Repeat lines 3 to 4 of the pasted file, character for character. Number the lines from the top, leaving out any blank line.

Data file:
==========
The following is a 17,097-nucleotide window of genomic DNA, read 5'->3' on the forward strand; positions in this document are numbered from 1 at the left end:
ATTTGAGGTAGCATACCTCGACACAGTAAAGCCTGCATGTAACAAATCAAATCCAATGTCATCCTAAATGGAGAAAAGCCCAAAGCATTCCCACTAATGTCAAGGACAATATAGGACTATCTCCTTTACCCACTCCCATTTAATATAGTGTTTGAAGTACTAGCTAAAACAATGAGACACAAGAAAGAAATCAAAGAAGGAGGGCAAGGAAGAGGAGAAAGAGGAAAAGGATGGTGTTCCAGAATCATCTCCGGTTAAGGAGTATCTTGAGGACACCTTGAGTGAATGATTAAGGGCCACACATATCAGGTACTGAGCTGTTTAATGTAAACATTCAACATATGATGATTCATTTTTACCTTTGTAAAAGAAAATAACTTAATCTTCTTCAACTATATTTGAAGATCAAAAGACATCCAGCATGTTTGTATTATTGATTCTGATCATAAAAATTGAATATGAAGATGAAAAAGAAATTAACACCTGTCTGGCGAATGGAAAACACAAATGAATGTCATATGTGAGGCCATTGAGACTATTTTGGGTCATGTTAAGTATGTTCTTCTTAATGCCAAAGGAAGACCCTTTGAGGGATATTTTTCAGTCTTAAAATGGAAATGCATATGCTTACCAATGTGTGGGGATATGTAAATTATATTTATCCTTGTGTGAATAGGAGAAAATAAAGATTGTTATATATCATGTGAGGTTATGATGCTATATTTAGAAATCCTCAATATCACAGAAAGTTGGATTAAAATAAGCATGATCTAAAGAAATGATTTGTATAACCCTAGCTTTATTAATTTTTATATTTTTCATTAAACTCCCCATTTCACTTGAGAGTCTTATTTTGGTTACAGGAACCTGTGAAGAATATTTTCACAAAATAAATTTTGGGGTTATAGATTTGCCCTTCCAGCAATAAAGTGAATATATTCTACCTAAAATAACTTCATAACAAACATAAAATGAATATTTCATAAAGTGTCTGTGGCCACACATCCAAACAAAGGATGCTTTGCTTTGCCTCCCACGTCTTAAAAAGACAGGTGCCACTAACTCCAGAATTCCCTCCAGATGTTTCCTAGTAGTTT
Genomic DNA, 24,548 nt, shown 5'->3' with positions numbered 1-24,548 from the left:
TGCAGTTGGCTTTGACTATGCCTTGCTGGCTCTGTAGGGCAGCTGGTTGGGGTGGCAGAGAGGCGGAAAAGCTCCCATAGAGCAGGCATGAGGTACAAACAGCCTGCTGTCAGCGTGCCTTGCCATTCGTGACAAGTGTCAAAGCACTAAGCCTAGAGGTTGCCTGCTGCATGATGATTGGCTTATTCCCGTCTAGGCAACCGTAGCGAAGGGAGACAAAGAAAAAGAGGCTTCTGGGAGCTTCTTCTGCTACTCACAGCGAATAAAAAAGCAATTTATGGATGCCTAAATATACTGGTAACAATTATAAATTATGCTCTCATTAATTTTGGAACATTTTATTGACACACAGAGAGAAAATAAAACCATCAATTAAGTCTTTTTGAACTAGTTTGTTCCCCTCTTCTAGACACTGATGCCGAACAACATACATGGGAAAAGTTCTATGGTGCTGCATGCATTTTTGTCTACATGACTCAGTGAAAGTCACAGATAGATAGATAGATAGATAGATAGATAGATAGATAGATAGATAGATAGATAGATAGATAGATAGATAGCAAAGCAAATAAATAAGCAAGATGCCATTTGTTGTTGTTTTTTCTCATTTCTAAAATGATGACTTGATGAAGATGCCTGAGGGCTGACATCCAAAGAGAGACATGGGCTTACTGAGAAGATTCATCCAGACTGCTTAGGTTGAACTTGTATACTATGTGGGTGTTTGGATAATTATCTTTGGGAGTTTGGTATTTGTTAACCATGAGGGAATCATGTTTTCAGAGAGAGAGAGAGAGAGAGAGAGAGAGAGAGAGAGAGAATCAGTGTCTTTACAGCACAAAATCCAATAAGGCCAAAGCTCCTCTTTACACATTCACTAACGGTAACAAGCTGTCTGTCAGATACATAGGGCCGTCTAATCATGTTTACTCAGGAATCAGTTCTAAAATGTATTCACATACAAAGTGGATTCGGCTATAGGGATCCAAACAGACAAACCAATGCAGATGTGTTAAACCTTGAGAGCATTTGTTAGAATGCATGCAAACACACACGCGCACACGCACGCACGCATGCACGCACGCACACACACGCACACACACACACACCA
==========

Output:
Genomic DNA, 24,548 nt, shown 5'->3' with positions numbered 1-24,548 from the left:
TGCAGTTGGCTTTGACTATGCCTTGCTGGCTCTGTAGGGCAGCTGGTTGGGGTGGCAGAGAGGCGGAAAAGCTCCCATAGAGCAGGCATGAGGTACAAACAGCCTGCTGTCAGCGTGCCTTGCCATTCGTGACAAGTGTCAAAGCACTAAGCCTAGAGGTTGCCTGCTGCATGATGATTGGCTTATTCCCGTCTAGGCAACCGTAGCGAAGGGAGACAAAGAAAAAGAGGCTTCTGGGAGCTTCTTCTGCTACTCACAGCGAATAAAAAAGCAATTTATGGATGCCTAAATATACTGGTAACAATTATAAATTATGCTCTCATTAATTTTGGAACATTTTATTGACACACAGAGAGAAAATAAAACCATCAATTAAGTCTTTTTGAACTAGTTTGTTCCCCTCTTCTAGACACTGATGCCGAACAACATACATGGGAAAAGTTCTATGGTGCTGCATGCATTTTTGTCTACATGACTCAGTGAAAGTCACAGATAGATAGATAGATAGATAGATAGATAGATAGATAGATAGATAGATAGATAGATAGATAGATAGATAGCAAAGCAAATAAATAAGCAAGATGCCATTTGTTGTTGTTTTTTCTCATTTCTAAAATGATGACTTGATGAAGATGCCTGAGGGCTGACATCCAAAGAGAGACATGGGCTTACTGAGAAGATTCATCCAGACTGCTTAGGTTGAACTTGTATACTATGTGGGTGTTTGGATAATTATCTTTGGGAGTTTGGTATTTGTTAACCATGAGGGAATCATGTTTTCAGAGAGAGAGAGAGAGAGAGAGAGAGAGAGAGAGAGAGAATCAGTGTCTTTACAGCACAAAATCCAATAAGGCCAAAGCTCCTCTTTACACATTCACTAACGGTAACAAGCTGTCTGTCAGATACATAGGGCCGTCTAATCATGTTTACTCAGGAATCAGTTCTAAAATGTATTCACATACAAAGTGGATTCGGCTATAGGGATCCAAACAGACAAACCAATGCAGATGTGTTAAACCTTGAGAGCATTTGTTAGAATGCATGCAAACACACACGCGCACACGCACGCACGCATGCACGCACGCACACACACGCACACACACACACACCA